So, basically, what it says in the title. Monotheism and/or polytheism. Where would you classify yourself, and why do you classify yourself that-way? How do you define these terms? You can be both!

I would love to see how other site users conceptualize God and/or Gods and how they enumerate these beings.

I'm definitely on the polytheist side of things, too. It seems to resonate with my experiences of the gods, and it makes sense of the world to me. It wasn't something I consciously decided on, either. I just took it as fact that many gods were a Thing when I began worshipping Isis all those years ago, and I never really questioned what that meant to me until much later when I began digging into it a little more. All I knew was that the theology of Wicca at the time (late 90s/early 00s), in that Eclectic Wicca 'All Gods Are One God' thingie, just didn't work for me, so I left Wicca behind for polytheism. If I'd been presented with a different type of Wicca without that theology, I might've been able to make it work, but there you go. The gods take you where you need to be, and where I needed to be was elsewhere.

I have, in the past, thought about whether there was anything beyond the gods, some sort of supreme Source of all things, but the conclusion I've come to is that if such a Thing exists, it would be incomprehensible and unreachable to humans, so it's probably not worth worrying about whether it exists at all. So I just stick to polytheism as what makes the most sense to me.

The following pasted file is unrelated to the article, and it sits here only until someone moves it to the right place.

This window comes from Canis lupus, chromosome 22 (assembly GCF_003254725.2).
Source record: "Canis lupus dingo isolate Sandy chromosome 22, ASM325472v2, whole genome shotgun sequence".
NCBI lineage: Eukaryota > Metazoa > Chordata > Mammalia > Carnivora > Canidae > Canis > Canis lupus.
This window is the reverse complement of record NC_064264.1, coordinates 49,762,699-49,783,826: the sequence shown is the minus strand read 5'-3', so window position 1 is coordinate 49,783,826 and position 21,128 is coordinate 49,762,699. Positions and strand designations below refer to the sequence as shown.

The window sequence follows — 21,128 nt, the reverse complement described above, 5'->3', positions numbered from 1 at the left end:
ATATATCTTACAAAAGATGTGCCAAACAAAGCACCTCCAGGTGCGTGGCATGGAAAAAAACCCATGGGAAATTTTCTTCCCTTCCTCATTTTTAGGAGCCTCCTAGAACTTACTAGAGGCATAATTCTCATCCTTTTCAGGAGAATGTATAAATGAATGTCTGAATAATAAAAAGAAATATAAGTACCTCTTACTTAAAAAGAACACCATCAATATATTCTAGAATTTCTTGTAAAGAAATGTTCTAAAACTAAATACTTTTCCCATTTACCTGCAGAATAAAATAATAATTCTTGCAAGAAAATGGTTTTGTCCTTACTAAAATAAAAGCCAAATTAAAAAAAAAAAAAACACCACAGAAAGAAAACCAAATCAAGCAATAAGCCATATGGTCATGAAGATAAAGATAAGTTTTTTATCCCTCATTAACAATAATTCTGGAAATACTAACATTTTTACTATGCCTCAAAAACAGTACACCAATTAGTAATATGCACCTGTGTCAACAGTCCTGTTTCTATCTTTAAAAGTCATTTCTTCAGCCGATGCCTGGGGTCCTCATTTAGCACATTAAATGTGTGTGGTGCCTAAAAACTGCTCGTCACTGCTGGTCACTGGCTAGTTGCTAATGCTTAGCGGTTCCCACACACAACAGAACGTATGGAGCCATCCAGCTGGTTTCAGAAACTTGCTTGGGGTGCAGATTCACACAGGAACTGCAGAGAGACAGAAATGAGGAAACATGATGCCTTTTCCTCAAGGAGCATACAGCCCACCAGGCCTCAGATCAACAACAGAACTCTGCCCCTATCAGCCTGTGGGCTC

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Re: Monotheism and/or Polytheism
« Reply #10 on: October 23, 2017, 04:58:16 am »
I would love to see how other site users conceptualize God and/or Gods and how they enumerate these beings.

My pantheon consists of many gods, and one supreme God.  These Forces are all worthy of worship, even those within my pantheon who have been called "angels", "devils", or "archdemons"... but the supreme God is most worthy of worship, above all others.

For me however, it is not about "belief" or "faith", it is about relationships, and how my connection to these Forces affects the present and the future.  What these Forces represent and how they relate to nature- or more importantly, individual and collective human Nature- is far more relevant than whether or not some aspects of these Forces originate from elsewhere in the cosmos or within some transcendental plane of existence.  I embrace God(s), I experience God(s), I worship God(s), I pay homage to God(s)... and I utilize God(s) as a constant source of motivation, inspiration, strength, power, wisdom, and beauty...  and to help me achieve my dreams and goals and ambitions. 

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Re: Monotheism and/or Polytheism
« Reply #11 on: October 23, 2017, 08:13:39 am »
My pantheon consists of many gods, and one supreme God.  These Forces are all worthy of worship, even those within my pantheon who have been called "angels", "devils", or "archdemons"... but the supreme God is most worthy of worship, above all others.

One thing which has been a barrier from my God to many people, at least in my experience, is the repeated emphasis upon "worship" and "praise", which finds such widespread expression in the songs and hymns used in Christian worship services. They are left with the impression of a narcissist who wants to surround himself with sycophantic toadies 24/7.